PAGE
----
EzyFlix has announced that it’s launching Disc-2-Digital, a service that allows existing DVD and Blu-ray owners to store cloud-based copies of their films and create digital copies of… their digital copies.
EzyFlix has launched its Disc-2-Digital service, which in a nutshell allows users to access a digital copy of their already owned DVD and Blu-ray titles. In doing so, as per EzyFlix CEO Craig White, EzyFlix has become only the third company in the world to offer the service, and the first outside the United States.
Now, why would you want an extra digital copy? Largely because while it’s become more common for titles to be offered in tablet or phone-friendly formats as “digital extras”, it’s far from ubiquitous, especially for older films.
EzyFlix claims to have a library of 1,000 films available for “conversion” at launch, with plans to double that in the coming months. Any films “converted” this way also become available via the UltraViolet service.
From a legal standpoint it’s an interesting one, because while Australian copyright law currently allows you to create a digital copy of a VHS tape (remember those?), the same law doesn’t apply to any digital format — and DVD and Blu-ray are both digital formats.
The technical reality is that it’s trivially easy to rip a DVD or Blu-ray title, but it’s most certainly not legal to do so. This bypasses that, with the copyright holder’s blessing because (and here’s the catch) the “ripping” (it’s not ripping) carries a fee along with it. It’s $2 for an SD DVD movie, or $5 for HD.
There’s an obvious advantage there I guess, if you own a DVD for which an HD version has later become available, because $5 is generally less than you’ll pay for the Blu-ray. If you already own the Blu-ray it’s a slightly leaner $2.
Chatting to EzyFlix CEO Craig White, the picture becomes clearer. When you add a DVD or Blu-ray title to the Disc 2 Digital service, you verify that it’s a local disc — White told Fat Duck Tech that it “must be an Australian pressed copy” and then add it as a unique copy to an EzyFlix account. Playback can be streaming (because they’re all Ultraviolet titles) or as a download to the EzyFlix app, which acts as the player and the DRM check on iOS, Android, Windows and Mac platforms.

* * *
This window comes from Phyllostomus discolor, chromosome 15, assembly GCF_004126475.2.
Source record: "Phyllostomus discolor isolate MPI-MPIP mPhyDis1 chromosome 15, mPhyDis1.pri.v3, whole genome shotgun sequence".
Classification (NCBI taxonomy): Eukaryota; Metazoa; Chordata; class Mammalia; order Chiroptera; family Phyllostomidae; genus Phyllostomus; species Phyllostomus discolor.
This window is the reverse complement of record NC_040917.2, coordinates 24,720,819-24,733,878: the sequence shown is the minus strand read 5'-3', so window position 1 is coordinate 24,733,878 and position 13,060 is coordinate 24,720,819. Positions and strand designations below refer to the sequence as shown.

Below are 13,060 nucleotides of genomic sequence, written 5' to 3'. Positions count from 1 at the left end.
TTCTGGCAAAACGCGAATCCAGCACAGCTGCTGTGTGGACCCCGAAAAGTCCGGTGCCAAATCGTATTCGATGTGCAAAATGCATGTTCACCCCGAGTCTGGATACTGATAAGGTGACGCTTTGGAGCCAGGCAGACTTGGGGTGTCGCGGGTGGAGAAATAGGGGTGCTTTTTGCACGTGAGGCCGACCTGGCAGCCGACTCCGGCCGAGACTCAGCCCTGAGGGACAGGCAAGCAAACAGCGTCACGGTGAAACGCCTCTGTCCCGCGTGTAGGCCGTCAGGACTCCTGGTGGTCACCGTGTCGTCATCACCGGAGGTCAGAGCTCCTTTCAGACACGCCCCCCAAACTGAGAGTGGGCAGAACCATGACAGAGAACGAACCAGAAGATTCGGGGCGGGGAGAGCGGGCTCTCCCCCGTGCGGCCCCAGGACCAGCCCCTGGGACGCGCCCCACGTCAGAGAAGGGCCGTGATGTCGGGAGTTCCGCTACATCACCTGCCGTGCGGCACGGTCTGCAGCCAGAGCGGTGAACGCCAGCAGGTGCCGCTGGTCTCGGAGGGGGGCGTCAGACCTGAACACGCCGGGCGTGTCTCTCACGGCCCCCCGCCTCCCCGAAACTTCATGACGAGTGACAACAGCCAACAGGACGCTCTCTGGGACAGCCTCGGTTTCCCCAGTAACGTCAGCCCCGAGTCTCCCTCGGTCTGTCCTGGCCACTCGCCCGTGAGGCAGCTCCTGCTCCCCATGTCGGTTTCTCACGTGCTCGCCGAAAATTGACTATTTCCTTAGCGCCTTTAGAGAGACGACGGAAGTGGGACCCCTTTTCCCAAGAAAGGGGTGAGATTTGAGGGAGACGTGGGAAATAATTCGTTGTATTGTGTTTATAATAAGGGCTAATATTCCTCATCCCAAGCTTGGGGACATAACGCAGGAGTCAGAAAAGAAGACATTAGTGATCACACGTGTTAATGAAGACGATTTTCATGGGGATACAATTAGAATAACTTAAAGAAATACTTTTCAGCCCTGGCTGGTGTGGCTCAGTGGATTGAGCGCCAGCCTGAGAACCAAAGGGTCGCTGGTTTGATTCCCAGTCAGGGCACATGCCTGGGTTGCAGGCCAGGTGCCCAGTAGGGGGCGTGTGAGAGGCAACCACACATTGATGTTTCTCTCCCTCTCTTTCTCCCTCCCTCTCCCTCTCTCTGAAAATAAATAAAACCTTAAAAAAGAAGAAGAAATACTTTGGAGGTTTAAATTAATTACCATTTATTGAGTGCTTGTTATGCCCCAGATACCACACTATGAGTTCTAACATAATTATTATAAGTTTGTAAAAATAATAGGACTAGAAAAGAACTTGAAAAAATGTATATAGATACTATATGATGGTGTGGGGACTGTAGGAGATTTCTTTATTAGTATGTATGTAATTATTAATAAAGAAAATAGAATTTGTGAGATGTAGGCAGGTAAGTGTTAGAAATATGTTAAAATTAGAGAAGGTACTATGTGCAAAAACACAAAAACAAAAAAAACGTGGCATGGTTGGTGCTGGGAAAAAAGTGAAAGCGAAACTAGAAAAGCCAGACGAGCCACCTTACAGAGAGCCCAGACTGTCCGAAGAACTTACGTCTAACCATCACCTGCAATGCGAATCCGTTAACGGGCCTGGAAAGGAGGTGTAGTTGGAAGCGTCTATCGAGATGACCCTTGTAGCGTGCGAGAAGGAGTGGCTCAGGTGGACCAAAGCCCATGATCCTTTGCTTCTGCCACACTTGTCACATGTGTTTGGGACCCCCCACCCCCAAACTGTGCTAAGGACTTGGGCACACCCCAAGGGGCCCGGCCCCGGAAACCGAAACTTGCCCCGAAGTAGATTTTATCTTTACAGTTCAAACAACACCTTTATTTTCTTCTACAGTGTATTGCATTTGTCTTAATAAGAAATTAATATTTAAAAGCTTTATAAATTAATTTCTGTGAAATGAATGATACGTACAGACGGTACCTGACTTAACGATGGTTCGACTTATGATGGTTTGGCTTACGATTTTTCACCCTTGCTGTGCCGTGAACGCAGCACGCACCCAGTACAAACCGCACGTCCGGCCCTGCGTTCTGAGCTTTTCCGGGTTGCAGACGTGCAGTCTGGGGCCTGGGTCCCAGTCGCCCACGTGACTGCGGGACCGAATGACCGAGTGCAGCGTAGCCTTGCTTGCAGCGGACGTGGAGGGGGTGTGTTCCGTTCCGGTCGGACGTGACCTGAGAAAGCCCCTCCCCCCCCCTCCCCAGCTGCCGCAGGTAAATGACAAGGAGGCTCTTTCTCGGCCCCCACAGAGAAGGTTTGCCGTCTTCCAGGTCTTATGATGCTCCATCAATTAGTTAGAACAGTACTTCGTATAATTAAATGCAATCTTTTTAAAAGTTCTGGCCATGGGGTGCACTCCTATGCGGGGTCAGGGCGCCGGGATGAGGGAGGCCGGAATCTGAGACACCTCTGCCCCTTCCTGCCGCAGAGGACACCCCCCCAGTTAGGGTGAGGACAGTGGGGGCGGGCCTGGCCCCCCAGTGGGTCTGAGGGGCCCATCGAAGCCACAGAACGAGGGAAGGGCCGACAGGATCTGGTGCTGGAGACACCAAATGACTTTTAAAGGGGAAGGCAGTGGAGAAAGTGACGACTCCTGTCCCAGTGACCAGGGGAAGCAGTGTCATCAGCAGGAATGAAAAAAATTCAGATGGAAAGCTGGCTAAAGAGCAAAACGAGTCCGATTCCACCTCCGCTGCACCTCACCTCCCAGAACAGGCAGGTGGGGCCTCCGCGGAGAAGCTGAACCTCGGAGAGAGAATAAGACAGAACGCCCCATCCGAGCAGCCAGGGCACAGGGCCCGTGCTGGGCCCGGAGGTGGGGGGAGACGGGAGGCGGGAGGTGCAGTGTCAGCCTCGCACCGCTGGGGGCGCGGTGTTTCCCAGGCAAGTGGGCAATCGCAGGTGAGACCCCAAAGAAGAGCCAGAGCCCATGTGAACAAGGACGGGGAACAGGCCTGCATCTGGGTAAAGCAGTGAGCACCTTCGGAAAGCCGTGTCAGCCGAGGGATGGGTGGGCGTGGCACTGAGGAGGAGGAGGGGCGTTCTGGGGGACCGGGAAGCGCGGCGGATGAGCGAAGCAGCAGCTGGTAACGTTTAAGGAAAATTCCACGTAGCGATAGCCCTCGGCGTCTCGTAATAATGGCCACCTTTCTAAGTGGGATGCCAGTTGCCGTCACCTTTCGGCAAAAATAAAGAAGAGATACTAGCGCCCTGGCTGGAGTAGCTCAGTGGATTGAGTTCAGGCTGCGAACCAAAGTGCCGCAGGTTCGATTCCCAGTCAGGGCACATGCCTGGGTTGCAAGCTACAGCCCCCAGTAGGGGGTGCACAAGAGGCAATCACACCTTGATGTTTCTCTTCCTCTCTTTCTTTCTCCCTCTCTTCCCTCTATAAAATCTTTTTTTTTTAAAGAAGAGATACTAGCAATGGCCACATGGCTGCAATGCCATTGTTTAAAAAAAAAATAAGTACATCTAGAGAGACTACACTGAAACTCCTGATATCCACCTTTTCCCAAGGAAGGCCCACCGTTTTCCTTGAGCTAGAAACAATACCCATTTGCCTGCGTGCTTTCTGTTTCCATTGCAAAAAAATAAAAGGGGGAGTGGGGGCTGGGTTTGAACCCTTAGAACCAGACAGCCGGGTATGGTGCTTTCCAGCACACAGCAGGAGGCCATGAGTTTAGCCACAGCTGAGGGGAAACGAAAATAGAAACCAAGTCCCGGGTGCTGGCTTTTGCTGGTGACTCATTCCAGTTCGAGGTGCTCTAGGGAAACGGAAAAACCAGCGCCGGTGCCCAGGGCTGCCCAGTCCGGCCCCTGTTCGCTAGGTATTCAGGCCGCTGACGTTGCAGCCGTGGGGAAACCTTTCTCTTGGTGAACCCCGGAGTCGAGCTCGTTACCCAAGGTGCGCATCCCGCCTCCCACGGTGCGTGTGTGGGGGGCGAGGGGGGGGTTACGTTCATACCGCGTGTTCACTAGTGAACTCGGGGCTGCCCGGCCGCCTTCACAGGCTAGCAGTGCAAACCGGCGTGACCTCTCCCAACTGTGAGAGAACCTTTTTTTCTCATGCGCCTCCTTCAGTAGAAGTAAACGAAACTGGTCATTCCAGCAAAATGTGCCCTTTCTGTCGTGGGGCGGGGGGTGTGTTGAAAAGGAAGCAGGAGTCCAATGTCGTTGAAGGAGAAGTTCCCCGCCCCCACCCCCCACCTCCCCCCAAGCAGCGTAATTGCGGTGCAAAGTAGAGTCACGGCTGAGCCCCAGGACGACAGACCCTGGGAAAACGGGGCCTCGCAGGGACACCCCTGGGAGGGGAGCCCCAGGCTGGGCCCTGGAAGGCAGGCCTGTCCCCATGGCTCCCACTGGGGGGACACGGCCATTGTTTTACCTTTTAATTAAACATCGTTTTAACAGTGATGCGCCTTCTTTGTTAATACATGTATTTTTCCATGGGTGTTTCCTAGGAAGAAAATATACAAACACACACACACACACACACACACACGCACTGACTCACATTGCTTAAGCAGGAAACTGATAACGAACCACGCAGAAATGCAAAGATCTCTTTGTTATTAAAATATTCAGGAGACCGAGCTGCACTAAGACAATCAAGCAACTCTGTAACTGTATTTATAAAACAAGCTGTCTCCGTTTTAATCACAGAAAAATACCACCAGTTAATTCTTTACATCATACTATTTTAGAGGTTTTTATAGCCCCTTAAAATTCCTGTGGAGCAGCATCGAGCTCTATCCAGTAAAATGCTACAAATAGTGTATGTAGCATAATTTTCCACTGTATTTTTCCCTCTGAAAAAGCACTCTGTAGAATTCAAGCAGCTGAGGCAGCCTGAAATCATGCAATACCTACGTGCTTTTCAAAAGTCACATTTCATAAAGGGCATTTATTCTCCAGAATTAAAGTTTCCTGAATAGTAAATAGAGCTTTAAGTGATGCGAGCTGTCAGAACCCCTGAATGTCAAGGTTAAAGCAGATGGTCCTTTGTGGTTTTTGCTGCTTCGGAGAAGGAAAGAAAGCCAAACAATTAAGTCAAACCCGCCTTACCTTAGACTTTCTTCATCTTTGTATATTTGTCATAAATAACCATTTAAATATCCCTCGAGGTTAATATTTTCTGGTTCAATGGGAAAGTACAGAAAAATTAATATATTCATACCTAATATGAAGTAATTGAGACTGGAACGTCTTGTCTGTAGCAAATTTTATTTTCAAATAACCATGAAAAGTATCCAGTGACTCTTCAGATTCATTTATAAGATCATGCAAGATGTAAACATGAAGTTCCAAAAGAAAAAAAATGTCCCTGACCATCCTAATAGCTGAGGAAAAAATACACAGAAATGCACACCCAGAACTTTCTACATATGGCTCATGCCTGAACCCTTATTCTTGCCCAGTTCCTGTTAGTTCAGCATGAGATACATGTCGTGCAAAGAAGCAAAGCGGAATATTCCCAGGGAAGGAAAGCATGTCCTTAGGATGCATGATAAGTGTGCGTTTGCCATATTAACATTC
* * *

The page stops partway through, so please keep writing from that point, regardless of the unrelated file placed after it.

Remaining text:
DRM is always a contentious issue, and what happens in the Disc 2 Digital case is, according to White, that you’ve got “an option to download it on up to 5 different devices at any one time. Those devices are then authorised to play back that fully downloaded file.”
The DRM doesn’t quite end there, because as is common with many studio-backed DRM schemes, there’s also a phone-home style DRM check, which White says takes place “every seven days. We’re working to increase that limit over time.”
So what you’re getting isn’t quite a ripped DVD or Blu-ray. There’s no extras, language options or subtitles for a start. “At this point in time it is only the movie file itself.” says White. “This isn’t about replacing your disc. If you’ve had value added features, you still continue to enjoy that, but no, those elements aren’t part of the digital copy offer.”
I’ll be interested to see how well this does, because while it’s a relatively modest sum of money, you’re not really “ripping” the title per se; you’re really just paying an access fee for movies you already own.